From the Business Insurance Blog: THE MINNESOTA HIGH COURT SAID, FOR INSTANCE, THAT DR. MCKEE’S VERSION OF HIS COMMENT ABOUT THE INTENSIVE CARE UNIT WAS SUBSTANTIALLY SIMILAR TO MR. LAURION’S. “In other words, Dr. McKee’s account of what he said would produce the same effect on the mind of the reader,” the court said. “The minor inaccuracies of expression (in the statement) as compared to Dr. McKee’s version of what he said do not give rise to a genuine issue as to falsity.”
From the Duane Morris Media Blog: The doctor said in his deposition that with regard to finding out if Mr. Laurion was alive or dead, “I made a jocular comment… to the effect of I had looked for [Kenneth Laurion] up there in the intensive care unit and was glad to find that, when he wasn’t there, that he had been moved to a regular hospital bed, because you only go one of two ways when you leave the intensive care unit; you either have improved to the point where you’re someplace like this or you leave because you’ve died.” THE COURT SAID THE DIFFERENCES BETWEEN THE TWO VERSIONS OF THE STATEMENTS ABOUT DEATH OR TRANSFER BY BOTH PLAINTIFF AND DEFENDANT WERE SO MINOR THAT THERE WAS NO FALSITY IN THE WEBSITE POSTINGS. In other words, the court indicated that the allegation about the statement was true.
Herb Rice: This is from Buzzfeed. “The Streisand Effect.” refers to the consequence of inviting even more negative attention by trying to remove negative attention. (The) inspiration was Barbra Streisand’s objecting to a photo of her house in California being made part of a series documenting coastal erosion. Her complaints made the image far more pervasive online than it would have been had she simply ignored it.
David McKee, M.D., a Duluth, Minn., neurologist, was unaware of this phenomenon at the time he decided to sue Dennis Laurion. Laurion’s father, Kenneth, had suffered a stroke in April 2010; McKee was called in to assess Kenneth’s condition.
McKee asked if Kenneth felt like getting out of bed so he could make an assessment on mobility. He did, though his gown was partially undone in the back. According to the Laurions, McKee was oblivious to Kenneth’s modesty. “His son was right there,” McKee counters. “If he was concerned about the gown, he didn’t get out of his chair to tie it.”
The family exited the room while McKee conducted a brief examination. Laurion says he returned to find his father partially conscious. His head, Laurion asserts, was “pushed against the railing” of the hospital bed, appearing to be a victim of postural hypotension that resulted in a brief fainting spell.
Unaware of any resentment, McKee went to the nurse’s station to dictate notes; an irritated Dennis Laurion consulted with his family to see if his impression of the arrogant doctor was real or imagined. At no point did he approach McKee to clear the air. Instead, he fired off a dozen or more letters to a variety of medical institutions, including the hospital’s ombudsman, the Minnesota Board of Medical Practice, Medicare, and the American Medical Association.
McKee sued Laurion for defamation. A local Duluth newspaper picked up on the story, favoring Laurion’s interpretation of events. McKee claims the writer called him shortly before close of business Friday to solicit a quote; the story ran the following day. “The article was written like I was being reviewed for misconduct,” McKee says. In fact, no action had been taken against him by any of the organizations Laurion had written to.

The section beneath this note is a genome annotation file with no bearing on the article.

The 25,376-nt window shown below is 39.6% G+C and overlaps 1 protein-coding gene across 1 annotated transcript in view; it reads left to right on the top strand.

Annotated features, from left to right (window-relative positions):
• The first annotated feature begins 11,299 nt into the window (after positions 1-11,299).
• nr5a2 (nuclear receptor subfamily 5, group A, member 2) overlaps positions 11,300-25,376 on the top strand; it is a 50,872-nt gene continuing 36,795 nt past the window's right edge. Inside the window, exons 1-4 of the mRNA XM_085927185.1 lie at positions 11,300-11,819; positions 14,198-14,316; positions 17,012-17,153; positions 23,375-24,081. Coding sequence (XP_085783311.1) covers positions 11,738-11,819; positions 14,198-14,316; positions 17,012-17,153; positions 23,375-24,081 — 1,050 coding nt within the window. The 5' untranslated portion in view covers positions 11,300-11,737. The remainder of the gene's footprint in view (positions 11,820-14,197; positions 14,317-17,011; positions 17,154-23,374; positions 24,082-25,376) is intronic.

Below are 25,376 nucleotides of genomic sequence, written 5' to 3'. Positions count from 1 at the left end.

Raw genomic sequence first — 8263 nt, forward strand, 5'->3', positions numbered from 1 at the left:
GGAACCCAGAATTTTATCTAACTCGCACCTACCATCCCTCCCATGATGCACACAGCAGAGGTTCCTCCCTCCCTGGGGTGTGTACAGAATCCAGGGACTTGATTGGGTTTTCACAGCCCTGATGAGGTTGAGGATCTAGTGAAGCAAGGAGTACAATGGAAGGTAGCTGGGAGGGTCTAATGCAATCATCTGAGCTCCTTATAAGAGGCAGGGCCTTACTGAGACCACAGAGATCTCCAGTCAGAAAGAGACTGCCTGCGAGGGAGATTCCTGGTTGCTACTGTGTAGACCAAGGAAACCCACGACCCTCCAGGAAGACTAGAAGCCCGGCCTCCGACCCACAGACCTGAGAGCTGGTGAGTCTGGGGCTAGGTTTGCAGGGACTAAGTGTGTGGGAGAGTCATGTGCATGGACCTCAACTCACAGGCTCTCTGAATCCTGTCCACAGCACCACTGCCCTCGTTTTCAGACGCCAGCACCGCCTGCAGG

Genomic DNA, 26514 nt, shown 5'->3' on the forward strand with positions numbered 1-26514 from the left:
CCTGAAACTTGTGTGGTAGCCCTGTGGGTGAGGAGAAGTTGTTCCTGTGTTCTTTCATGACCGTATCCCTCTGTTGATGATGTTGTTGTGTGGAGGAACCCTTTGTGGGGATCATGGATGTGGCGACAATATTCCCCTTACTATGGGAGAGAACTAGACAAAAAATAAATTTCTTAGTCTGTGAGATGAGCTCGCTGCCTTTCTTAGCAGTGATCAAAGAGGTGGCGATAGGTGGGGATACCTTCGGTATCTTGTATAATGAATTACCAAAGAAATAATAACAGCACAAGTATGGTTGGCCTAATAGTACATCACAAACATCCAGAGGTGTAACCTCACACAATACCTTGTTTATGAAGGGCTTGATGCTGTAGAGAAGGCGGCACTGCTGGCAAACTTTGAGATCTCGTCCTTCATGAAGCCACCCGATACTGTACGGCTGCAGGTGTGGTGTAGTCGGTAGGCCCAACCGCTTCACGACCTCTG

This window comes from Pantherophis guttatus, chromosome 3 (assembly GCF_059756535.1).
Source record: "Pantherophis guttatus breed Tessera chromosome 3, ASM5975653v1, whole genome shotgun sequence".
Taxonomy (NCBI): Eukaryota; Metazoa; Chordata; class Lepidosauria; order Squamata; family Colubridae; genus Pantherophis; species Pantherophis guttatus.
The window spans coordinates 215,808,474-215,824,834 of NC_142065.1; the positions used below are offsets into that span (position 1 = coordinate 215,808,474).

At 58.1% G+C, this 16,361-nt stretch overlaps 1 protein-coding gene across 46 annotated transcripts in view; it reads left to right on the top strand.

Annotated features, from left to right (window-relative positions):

Two events further demoralized McKee. In April 2011, the judge granted Laurion’s motion for summary judgment, ruling his comments were protected free speech. Worse, a user on Reddit.com posted the newspaper story. Almost overnight, dozens of “reviews” popped up on RateMDs.com and other sites with outlandish commentary on McKee, who was referred to as “the dickface doctor of Duluth.” Their software was apparently unable to determine that a surge of opinion over a matter of hours was highly unusual activity for a physician who normally received perhaps three comments in a year.
McKee found no easy way to exit the situation. “You get drawn in,” he says, suggesting his lawyer nudged him into further action. “It’s throwing good money after bad. … I wanted out almost as soon as I got in, and it was always, ‘Well, just one more step.’” McKee appealed, and the summary judgment was overturned. The case, and the measurable impact of being labeled a “real tool,” was now headed for the Minnesota Supreme Court.
Law professor Eric Goldman, who says he feels physicians are “thin-skinned” when it comes to patient complaints, is confident that litigation is never the answer. “I imagine many lawyers saying that’s not good idea,” he says. “Good lawyers, anyway. McKee made a bad call. There are no winners in defamation lawsuits, and you should advise clients of that.”
McKee was rated for several years as a top provider in Duluth Superior Magazine, a well-regarded lifestyle publication that recently folded. But his online reputation will outlive that. “From now until the end of time, I’ll be the jerk neurologist who was rude to a World War II veteran,” the physician says. “I’m stuck with it forever.”
Dennis: As one of the “trolls” detailed in the Buzzfeed article, I have no issue with the accuracy of the text – at least as it pertains to me – but the tone of the title fails to distinguish sincere complaints about bedside manner from attacks on mental stability, attacks on medical prowess, fake websites, allegations of dangerous injections, and use of multiple identities. The author said “McKee and Laurion agree on substance…”